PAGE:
In this VETgirl online veterinary continuing education blog, we discuss how to perform a coccygeal block. Coccygeal blocks allow us to provide analgesia without affecting motor function. The use of a coccygeal block is beneficial for certain conditions including pelvic fractures, perineal injuries, surgery of the lower urinary tract, feline urethral obstruction, tail pull injuries, and reproductive emergencies (e.g., dystocia). As a coccygeal block will only provide analgesia to the perineal region for approximately 1 hour, additional analgesic therapy (e.g., buprenorphine 11-22 mcg/kg, IV q 6 or long-acting Simbadol at 0.12-0.24 mg/kg, SQ q 24) should be continued. Note that there are some contraindications for performing a coccygeal block including: anatomical abnormalities (e.g., Manx cat, pelvic fractures) that cause loss of appropriate landmarks, skin infections over the insertion site, severe obesity, hypotension, septicemia and coagulopathies. Rare complications can occur with coccygeal blocks, including lidocaine toxicity, infection at the injection site, and inadequate analgesia.

Here, a step-by-step approach on how to perform a coccygeal block:

1. Use a sterile bottle of 2% preservative-free lidocaine at a dose of 0.1-0.2 mL/kg.

2. Sedate the patient. Once sedated, the patient is placed in ventral recumbency and the sacrococcygeal region surgically prepped. The injection site can be found by palpating the space between the sacrum and first coccygeal vertebra, which can be easily palpated when the tail is moved. Draping is not required and may interfere with the procedure, but aseptic technique is imperative.

3. After donning sterile gloves, the injection site is located just cranial to the first coccygeal vertebrae. Alternatively, the first or second coccygeal intervertebral space can be used. To facilitate this step, an assistant can manipulate the tail.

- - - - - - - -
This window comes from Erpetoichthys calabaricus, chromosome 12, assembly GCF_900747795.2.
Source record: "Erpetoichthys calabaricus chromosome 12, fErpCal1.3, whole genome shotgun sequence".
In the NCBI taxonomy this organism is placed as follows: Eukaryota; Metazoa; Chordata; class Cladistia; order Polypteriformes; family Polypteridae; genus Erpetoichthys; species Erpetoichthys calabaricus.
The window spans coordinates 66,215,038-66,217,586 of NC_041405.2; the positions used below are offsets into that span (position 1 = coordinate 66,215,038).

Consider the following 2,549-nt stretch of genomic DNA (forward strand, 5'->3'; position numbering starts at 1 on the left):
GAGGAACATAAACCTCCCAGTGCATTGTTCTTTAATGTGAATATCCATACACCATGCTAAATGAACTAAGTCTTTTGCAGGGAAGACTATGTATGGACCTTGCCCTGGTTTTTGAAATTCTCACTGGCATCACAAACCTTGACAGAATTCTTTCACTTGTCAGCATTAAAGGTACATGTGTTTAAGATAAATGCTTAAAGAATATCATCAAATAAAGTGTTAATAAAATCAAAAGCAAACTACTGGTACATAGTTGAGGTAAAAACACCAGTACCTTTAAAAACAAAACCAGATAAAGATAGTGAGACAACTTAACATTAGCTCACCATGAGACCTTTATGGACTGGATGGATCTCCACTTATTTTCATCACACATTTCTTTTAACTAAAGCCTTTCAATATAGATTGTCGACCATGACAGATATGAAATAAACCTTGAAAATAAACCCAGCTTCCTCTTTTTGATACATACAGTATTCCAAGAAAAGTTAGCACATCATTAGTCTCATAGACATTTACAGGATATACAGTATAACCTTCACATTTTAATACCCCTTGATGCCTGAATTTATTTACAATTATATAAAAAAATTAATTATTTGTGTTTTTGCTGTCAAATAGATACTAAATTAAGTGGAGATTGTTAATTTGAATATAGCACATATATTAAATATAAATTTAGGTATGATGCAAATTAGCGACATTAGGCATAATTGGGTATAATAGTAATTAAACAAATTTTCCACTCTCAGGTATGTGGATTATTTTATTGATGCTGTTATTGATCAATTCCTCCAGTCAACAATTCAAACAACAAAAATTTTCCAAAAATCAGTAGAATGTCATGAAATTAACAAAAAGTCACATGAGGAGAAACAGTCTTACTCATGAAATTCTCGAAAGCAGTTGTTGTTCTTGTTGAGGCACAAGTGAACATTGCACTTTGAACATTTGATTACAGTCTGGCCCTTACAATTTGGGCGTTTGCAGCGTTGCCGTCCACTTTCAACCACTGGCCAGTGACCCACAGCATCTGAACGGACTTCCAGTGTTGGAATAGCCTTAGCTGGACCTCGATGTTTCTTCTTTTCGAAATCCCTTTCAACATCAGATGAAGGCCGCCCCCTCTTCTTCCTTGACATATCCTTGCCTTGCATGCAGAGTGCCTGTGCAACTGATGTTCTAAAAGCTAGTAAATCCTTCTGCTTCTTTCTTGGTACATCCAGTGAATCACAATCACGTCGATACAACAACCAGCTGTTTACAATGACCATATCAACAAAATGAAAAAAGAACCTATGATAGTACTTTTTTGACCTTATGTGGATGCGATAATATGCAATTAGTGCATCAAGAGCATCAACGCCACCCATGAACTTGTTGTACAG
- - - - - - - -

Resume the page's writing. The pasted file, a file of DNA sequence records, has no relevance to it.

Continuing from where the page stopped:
4. A 25 gauge, 1 inch needle is inserted at a 30 to 45° angle at the midline of the sacrococcygeal space (which is identified with the index finger of the other hand). While advancing the needle, a characteristic “pop” can be felt. This occurs as the needle penetrates the ligamentum flavum.

5. After entering the epidural space, a syringe is attached and gentle negative pressure applied. If blood or cerebrospinal fluid is obtained, the procedure needs to be started again. If no blood or any other fluid is aspirated, proceed to infuse the calculated volume into the epidural space. No resistance to injection should be noticed. Inappropriate infiltration into the subcutaneous tissue may create resistance. The needle is removed after injection.

6. You can tell if your epidural is working if you notice relaxation of the tail and rectum; also, pinching of the tail should not produce a response. If a pain response is elicited after 5 minutes of the first injection, a second injection can be attempted. Due to the increase risk of complications, no more than 2 attempts are recommended.

7. Urethral de-obstruction can be performed after the lidocaine block has taken effect (which occurs within just minutes).

When in doubt, this is a procedure you can easily implement into your blocked cats to improve analgesia. Personally, as it only lasts 1-hour, we don’t do this as commonly and only with severe urethral spasming.

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